The first summer film to be released with high hopes did well last weekend: Tri-Star's "Short Circuit" weathered its negative reviews to make more than $5 million and, even more encouragingly, averaged $5,000-plus per screen. The competition gets tougher now, however, with the release of Alan Alda's "Sweet Liberty," opening in Washington tomorrow, and "Top Gun," the Tom Cruise fighter-pilot film that opens in Washington Monday and one that lots of folks figure will make tons of money -- at least for a while.
"Top Gun" had its first round of preview screenings last week, and it left some folks wondering when this summer will produce a "Back to the Future"-style film -- that is, a big summer movie that critics will actually like. So far, the 1986 films about which there were high critical hopes have been notably disappointing: Most people weren't enthusiastic about "Jo Jo Dancer" or "Short Circuit," and now the word is no more positive about "Top Gun's" airborne music video formula or about Roman Polanski's pet project, "Pirates."
Of course, one could always take the word of one "Lips Malone," a self-described "psychic movie critic" who wrote the Los Angeles Times that this summer's real winners will be "Ferris Bueller's Day Off" and "Ruthless People." 'Witchfire' Draws Protest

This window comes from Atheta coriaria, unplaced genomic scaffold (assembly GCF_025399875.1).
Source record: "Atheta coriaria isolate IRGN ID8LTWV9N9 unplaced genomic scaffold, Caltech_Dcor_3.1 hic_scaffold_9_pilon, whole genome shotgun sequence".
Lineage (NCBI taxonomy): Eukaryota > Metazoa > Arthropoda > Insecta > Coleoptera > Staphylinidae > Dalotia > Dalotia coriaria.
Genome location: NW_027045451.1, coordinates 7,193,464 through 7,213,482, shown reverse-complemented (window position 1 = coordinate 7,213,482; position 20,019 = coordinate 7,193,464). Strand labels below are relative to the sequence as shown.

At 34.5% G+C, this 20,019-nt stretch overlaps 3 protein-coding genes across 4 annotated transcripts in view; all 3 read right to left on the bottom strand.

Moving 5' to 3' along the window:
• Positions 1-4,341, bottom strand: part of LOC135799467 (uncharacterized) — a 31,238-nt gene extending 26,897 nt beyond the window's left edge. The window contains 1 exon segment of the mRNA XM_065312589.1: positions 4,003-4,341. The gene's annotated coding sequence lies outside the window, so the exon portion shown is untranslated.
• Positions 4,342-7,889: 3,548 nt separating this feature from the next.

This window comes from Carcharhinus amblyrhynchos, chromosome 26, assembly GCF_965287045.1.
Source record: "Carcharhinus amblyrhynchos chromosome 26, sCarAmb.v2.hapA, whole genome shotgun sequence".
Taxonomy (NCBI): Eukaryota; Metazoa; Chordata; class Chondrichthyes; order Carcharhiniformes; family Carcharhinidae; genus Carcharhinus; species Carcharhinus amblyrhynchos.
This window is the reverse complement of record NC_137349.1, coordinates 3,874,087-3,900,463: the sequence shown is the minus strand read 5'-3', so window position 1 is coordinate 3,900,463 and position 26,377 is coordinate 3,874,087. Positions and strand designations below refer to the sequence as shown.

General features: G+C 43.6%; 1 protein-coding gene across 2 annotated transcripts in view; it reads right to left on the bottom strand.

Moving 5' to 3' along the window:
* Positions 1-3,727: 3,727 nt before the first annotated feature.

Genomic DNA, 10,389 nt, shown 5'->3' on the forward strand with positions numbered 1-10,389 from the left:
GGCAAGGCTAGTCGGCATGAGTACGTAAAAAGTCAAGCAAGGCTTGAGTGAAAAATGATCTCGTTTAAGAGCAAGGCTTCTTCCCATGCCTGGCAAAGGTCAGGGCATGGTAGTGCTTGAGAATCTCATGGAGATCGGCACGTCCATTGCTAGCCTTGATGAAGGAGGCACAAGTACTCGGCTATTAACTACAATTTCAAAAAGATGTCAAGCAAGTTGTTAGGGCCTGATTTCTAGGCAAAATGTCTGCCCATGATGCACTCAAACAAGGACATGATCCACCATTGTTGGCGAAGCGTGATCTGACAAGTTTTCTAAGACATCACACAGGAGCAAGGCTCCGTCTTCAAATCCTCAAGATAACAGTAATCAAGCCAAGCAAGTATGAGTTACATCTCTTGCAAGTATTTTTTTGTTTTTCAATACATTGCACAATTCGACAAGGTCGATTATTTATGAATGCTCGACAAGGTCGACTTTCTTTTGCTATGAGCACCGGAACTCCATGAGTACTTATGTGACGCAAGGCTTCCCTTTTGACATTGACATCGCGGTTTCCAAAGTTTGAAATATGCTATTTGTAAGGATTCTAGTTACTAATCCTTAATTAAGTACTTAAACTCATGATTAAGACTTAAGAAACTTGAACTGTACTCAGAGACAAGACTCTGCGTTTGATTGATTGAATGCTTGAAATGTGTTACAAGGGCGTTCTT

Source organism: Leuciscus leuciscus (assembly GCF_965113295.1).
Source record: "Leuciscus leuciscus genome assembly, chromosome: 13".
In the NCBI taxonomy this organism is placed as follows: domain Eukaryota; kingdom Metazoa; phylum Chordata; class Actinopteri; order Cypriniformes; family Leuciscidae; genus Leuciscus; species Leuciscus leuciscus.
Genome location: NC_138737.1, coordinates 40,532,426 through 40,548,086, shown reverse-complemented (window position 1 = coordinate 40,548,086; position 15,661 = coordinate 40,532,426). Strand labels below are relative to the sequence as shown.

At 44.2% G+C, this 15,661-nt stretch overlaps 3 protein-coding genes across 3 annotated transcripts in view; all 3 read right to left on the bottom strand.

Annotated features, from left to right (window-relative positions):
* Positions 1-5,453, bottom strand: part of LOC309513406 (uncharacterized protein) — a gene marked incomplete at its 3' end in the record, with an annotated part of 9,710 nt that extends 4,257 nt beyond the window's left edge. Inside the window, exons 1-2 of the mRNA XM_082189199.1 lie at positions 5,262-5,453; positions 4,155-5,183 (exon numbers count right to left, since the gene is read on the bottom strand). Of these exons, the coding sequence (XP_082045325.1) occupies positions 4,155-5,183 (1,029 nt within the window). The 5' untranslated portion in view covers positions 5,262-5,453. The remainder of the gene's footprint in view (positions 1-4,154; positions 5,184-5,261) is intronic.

The original ad campaign showed a bosomy woman holding a smoking shotgun and a teddy bear. It described the film as a "loony adventure" and promised, "Not since 'Cuckoo's Nest' has insanity been so much fun." But insanity's no laughing matter, said several mental health organizations in Texas -- so when "Witchfire" opens around the country shortly, it'll have the tamer ad line, "Her madness will tempt you with rage and desire."
Still, that's not enough of a concession for the National Alliance for the Mentally Ill, which wants to squelch completely the action-comedy about three mental institution escapees who try to bring their favorite psychiatrist back to life after he dies in an auto wreck. The National Alliance plans a nationwide protest against the movie -- which stars Shelley Winters -- on the grounds that it and its ad campaign stigmatize and insult people with mental health problems. Cannon: The Talk of Cannes
Maybe it's the similarity in their names, but the story at Cannes so far is Cannon Films, by all reports showing more flash, making more major announcements and prompting more rumors than any other company at the film festival. Last week, Cannon announced plans to make a $15-million film version of the life of socialite/club owner Regine, in which Joan Collins is expected to star; studio executives also seesawed on the idea of letting director Michael Cimino go ahead with the film version of Mario Puzo's novel "The Sicilian," the rights to which Cannon now controls after buying Thorn EMI Screen Entertainment. After initially expressing doubts -- "for the film's budget of 18 million American dollars, I could buy Sicily," Chairman Menahem Golan reportedly said -- Cannon executives now say they might make the movie after all.
And Cannon keeps the gossip channels buzzing, most recently with the story that it will buy the MGM studio lot from Ted Turner. Monday, The Hollywood Reporter ran a full column detailing the repercussions of such a purchase; on the same day, Daily Variety ran an item quoting Cannon President Yoram Globus as saying he's absolutely not interested in buying any part of MGM.